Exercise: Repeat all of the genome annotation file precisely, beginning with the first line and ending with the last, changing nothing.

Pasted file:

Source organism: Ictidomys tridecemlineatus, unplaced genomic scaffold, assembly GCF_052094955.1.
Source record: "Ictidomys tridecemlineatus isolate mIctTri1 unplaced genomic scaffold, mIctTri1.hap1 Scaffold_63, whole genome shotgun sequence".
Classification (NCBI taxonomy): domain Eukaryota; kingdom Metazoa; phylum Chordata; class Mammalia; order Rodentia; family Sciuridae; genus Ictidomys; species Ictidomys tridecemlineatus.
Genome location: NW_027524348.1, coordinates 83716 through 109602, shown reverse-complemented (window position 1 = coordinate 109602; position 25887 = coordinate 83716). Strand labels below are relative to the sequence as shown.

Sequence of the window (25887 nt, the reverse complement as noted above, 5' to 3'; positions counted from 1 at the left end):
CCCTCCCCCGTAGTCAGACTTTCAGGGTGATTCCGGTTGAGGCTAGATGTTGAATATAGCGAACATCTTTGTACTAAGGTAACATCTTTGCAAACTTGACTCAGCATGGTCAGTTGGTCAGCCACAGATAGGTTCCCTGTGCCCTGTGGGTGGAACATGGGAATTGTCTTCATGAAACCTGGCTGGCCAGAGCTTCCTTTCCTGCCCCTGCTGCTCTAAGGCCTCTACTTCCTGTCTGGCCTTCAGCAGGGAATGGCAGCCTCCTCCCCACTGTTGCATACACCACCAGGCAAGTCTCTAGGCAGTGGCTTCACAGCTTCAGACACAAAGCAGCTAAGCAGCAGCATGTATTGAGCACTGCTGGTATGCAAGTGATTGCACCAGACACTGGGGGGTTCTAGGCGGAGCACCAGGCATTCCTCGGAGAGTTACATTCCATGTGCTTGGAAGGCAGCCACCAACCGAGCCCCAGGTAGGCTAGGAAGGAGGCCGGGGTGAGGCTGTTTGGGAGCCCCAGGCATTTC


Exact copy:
Source organism: Ictidomys tridecemlineatus, unplaced genomic scaffold, assembly GCF_052094955.1.
Source record: "Ictidomys tridecemlineatus isolate mIctTri1 unplaced genomic scaffold, mIctTri1.hap1 Scaffold_63, whole genome shotgun sequence".
Classification (NCBI taxonomy): domain Eukaryota; kingdom Metazoa; phylum Chordata; class Mammalia; order Rodentia; family Sciuridae; genus Ictidomys; species Ictidomys tridecemlineatus.
Genome location: NW_027524348.1, coordinates 83716 through 109602, shown reverse-complemented (window position 1 = coordinate 109602; position 25887 = coordinate 83716). Strand labels below are relative to the sequence as shown.

Sequence of the window (25887 nt, the reverse complement as noted above, 5' to 3'; positions counted from 1 at the left end):
CCCTCCCCCGTAGTCAGACTTTCAGGGTGATTCCGGTTGAGGCTAGATGTTGAATATAGCGAACATCTTTGTACTAAGGTAACATCTTTGCAAACTTGACTCAGCATGGTCAGTTGGTCAGCCACAGATAGGTTCCCTGTGCCCTGTGGGTGGAACATGGGAATTGTCTTCATGAAACCTGGCTGGCCAGAGCTTCCTTTCCTGCCCCTGCTGCTCTAAGGCCTCTACTTCCTGTCTGGCCTTCAGCAGGGAATGGCAGCCTCCTCCCCACTGTTGCATACACCACCAGGCAAGTCTCTAGGCAGTGGCTTCACAGCTTCAGACACAAAGCAGCTAAGCAGCAGCATGTATTGAGCACTGCTGGTATGCAAGTGATTGCACCAGACACTGGGGGGTTCTAGGCGGAGCACCAGGCATTCCTCGGAGAGTTACATTCCATGTGCTTGGAAGGCAGCCACCAACCGAGCCCCAGGTAGGCTAGGAAGGAGGCCGGGGTGAGGCTGTTTGGGAGCCCCAGGCATTTC